One of the best films ever made is a low-budget comic-style romp with a no-name cast about a gang on the run during one long New York night.
"Can you count suckers? I say the future is ours, if you can count!" --
Cyrus to the 900 assembled gang members.
Director Walter Hill achieves something remarkable in The Warriors. It is one of those rare films where the story, directing, performances, cinematography, lighting and music come together to create a timeless classic. The Warriors is as enjoyable and current today as it was back in 1979. It's not that the film has aged well -- it simply does not age.
"We've been unable to see the truth, because we've been fighting for ten square feet of ground - our turf, our little piece of turf." -- Cyrus again, working the crowd.
In an undefined but not too distant future, 900 members of New York's various gangs gather at night in a Bronx park, including nine members of the Warriors from Coney Island. The meeting is called by the Gramercy Riffs, New York's largest gang, and their leader Cyrus (a masterful Roger Hill) delivers a rousing speech outlining how by maintaining a truce and uniting, the gangs can rule the City.
"Can you dig it? Caaan you dig it? Caaan yoouuuuu diiiigg ittt?" -- Cyrus driving the crowd to a frenzy, just before getting shot.
Luther (David Patrick Kelly), the unhinged leader of the Rogues, shoots Cyrus dead, and loudly blames the killing on the Warriors. The police suddenly descend on the meeting, and in the ensuing chaos of 900 gang members fleeing the scene, the Warriors make their immediate escape, but not before their leader is killed.
The surviving eight Warriors, now led by Swan (Michael Beck) have to make the long journey back to Coney Island, while pursued by the police, the Riffs seeking vengeance and every gang member in New York.
From this simple premise inspired by Greek mythology, Hill weaves a series of unforgettable scenes: Cyrus' speech; the Warriors escaping from the Turnbull AC's bus; the confrontation with the pathetic Orphans; the baseball bat battle in the park with the brilliantly attired Furies; the bruising battle with the roller-skaters in the men's bathroom; the short but stunning across-the-aisle encounter with the grad partiers on the train; Luther taunting the Warriors with the beer bottles; and the final confrontation on the beach. And let's not forget the Riffs' radio announcer who keeps track of the action as it unfolds -- only her lips are ever seen.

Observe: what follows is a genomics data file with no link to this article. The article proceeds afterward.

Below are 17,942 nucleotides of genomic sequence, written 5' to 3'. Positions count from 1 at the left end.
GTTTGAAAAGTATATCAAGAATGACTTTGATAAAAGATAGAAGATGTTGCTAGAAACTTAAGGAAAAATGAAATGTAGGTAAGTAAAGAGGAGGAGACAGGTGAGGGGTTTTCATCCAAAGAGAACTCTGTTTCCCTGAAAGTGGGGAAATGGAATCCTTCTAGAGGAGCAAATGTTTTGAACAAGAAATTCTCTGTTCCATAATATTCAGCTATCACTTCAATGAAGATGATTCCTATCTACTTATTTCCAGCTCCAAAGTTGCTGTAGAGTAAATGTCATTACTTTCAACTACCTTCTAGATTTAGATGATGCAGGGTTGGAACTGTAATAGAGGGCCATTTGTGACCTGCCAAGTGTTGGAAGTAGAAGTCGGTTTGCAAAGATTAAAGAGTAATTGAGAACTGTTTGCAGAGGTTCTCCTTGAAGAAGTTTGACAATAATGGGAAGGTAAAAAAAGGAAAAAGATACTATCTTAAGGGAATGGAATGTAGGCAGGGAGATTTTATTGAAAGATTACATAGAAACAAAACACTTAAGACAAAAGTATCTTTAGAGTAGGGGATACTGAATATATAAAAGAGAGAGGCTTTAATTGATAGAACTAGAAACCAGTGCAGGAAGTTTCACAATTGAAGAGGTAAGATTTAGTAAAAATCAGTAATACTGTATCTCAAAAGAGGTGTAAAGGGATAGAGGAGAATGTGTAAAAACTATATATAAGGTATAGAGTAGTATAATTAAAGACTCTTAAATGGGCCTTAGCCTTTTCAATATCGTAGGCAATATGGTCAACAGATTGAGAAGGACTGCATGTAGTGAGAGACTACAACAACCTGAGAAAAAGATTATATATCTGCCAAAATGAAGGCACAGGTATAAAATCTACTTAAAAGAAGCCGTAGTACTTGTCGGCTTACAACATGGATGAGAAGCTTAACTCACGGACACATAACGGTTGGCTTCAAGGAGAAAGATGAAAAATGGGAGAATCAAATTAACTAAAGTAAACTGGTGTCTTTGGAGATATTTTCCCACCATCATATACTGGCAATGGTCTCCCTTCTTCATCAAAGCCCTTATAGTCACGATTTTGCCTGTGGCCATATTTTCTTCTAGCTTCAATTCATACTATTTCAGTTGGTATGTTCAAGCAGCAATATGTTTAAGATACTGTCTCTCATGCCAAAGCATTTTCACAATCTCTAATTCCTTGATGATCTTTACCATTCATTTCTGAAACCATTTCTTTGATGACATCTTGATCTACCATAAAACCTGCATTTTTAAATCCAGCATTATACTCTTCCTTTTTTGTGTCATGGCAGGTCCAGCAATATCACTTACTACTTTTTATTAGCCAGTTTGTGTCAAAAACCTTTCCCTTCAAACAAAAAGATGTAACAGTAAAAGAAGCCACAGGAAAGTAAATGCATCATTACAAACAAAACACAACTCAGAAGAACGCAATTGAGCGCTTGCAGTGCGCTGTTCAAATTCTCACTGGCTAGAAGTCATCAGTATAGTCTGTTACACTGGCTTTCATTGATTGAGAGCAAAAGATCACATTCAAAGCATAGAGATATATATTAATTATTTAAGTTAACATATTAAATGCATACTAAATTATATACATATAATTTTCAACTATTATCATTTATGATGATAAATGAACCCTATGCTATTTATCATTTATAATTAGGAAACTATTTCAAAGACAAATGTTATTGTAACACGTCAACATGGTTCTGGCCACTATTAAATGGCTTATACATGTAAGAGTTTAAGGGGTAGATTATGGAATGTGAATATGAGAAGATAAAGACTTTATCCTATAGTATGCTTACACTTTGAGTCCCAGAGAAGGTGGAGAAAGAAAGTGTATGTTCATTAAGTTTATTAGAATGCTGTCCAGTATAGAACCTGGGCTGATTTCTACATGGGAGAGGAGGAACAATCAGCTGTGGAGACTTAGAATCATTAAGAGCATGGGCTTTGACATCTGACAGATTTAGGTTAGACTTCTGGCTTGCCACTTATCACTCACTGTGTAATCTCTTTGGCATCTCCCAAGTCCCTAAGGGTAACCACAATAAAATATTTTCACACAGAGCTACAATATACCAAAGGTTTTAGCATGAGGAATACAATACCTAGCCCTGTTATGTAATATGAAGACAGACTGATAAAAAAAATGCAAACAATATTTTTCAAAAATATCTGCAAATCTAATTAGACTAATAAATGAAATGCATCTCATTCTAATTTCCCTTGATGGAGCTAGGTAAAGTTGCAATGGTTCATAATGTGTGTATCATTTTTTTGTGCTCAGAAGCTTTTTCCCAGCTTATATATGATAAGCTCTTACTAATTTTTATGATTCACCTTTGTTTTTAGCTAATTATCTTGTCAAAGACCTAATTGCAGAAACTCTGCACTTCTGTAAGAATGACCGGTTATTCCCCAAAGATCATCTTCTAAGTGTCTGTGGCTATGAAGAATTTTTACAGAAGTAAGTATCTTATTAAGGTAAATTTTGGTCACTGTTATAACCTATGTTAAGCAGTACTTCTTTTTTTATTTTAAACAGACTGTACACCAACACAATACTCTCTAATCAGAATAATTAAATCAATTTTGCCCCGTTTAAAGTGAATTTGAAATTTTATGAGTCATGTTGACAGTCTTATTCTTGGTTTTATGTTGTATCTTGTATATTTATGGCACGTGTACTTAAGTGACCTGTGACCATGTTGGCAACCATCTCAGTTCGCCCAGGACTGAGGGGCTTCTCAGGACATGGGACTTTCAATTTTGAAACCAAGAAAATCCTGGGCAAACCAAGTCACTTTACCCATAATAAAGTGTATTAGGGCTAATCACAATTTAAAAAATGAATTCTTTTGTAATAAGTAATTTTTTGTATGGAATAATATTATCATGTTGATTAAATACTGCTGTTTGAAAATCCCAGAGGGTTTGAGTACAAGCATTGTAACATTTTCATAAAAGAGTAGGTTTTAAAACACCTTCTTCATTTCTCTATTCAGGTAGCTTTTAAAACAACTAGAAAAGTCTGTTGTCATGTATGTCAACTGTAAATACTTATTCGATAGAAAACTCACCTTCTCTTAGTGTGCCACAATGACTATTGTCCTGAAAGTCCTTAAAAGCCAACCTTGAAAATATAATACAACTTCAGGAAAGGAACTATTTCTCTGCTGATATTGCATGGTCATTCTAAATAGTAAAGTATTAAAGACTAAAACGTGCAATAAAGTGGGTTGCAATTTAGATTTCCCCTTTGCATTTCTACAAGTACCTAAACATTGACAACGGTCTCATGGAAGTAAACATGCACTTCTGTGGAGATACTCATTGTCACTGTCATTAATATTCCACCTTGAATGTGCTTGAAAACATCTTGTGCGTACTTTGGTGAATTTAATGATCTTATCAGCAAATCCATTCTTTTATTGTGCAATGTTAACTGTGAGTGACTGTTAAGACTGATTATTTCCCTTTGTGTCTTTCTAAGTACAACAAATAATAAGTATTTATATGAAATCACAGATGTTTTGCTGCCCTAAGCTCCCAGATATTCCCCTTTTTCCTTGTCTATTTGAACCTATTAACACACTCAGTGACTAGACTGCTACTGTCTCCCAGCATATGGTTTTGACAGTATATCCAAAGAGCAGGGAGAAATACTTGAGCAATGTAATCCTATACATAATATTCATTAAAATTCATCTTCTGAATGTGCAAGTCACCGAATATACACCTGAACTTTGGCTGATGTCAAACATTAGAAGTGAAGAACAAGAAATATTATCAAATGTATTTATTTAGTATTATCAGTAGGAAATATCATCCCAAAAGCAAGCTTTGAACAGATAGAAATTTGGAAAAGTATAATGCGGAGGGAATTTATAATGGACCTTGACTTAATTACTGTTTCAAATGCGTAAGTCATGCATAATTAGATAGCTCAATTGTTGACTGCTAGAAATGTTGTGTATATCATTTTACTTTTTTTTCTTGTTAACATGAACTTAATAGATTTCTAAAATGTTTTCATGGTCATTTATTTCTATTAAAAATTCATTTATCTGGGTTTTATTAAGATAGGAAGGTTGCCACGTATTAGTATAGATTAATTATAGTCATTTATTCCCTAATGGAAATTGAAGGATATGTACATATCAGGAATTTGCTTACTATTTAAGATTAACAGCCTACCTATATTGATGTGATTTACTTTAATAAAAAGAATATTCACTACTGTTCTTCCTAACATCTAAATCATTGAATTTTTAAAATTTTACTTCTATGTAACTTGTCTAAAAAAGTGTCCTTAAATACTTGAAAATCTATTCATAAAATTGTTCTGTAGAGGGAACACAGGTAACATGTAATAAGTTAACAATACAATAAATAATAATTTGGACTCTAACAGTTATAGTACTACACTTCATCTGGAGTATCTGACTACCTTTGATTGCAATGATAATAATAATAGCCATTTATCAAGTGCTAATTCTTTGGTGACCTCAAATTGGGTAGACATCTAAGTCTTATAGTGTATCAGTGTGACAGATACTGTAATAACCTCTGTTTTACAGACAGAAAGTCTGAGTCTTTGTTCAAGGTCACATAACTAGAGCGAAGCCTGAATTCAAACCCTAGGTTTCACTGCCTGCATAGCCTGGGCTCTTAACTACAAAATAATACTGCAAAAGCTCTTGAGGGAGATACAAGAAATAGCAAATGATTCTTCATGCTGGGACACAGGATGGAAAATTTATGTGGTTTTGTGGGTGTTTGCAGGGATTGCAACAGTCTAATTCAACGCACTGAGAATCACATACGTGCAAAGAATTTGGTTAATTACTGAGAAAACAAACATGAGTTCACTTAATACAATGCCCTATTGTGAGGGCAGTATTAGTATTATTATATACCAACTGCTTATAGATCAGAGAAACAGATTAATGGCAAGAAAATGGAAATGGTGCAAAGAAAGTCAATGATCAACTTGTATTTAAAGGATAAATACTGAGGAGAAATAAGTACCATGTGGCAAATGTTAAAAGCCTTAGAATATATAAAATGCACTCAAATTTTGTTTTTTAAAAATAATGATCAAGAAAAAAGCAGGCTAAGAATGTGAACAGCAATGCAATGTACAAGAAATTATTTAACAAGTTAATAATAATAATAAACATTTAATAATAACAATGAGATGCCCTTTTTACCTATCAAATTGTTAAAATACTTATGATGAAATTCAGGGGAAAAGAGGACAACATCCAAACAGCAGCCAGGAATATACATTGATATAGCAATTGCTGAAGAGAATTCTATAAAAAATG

"I'll shove that bat up your ass and turn you into a popsicle." -- Ajax to the Furies before they rumble.
The Warriors contains an almost unfair number of classic moments, all occurring as a natural part of the narrative rather than as pre-announced set-pieces.
The amount of running and non-stop action gives the movie a kinetic energy of its own: The Warriors feels like a power source.
At the same time, Hill manages to inject a lot of humanity into the movie and brings to life several characters, in a film which could have easily been excused for foregoing any individuality. Each member of the Warriors has a persona, including the cool leader Swan; the impulsive Ajax (James Remar); the stalwart Cochise (David Harris); and the young Rembrandt (Marcelino Sanchez). And in a relatively few scenes, David Patrick Kelly creates in Luther a highly-strung, barely-holding-it-together and unforgettable villain.
Into this male dominated world Hill also introduces Mercy (Deborah Van Valkenburgh) as the woman from the very wrong side of the tracks who ironically sees the Warriors, for all their trouble, as a means to move up in the world.
"You're just a part of everything that's happened tonight...and it's all bad." -- Swan to Mercy, just after she kisses him.
Barry De Vorzon created a synthesizer-driven music score that adds to the timeless feel of the movie, while Andrew Laszlo's cinematography bring out the best of a subway-focused New York on a rainy summer night. The vivid and sharp colours and lighting of The Warriors, despite the darkness of the night, emphasizes the movie's comics sensibilities.
"Warriors, come out to plaayeeaay!" -- Luther repeatedly taunting the Warriors while methodically clicking three bottles inserted into his fingers.
Controversial upon its theatrical release for causing riots in some theatres as some real gang members got over-excited, The Warriors is an absolute gem of a movie and proof that excellence sometimes emerges from the most unlikely of packages.
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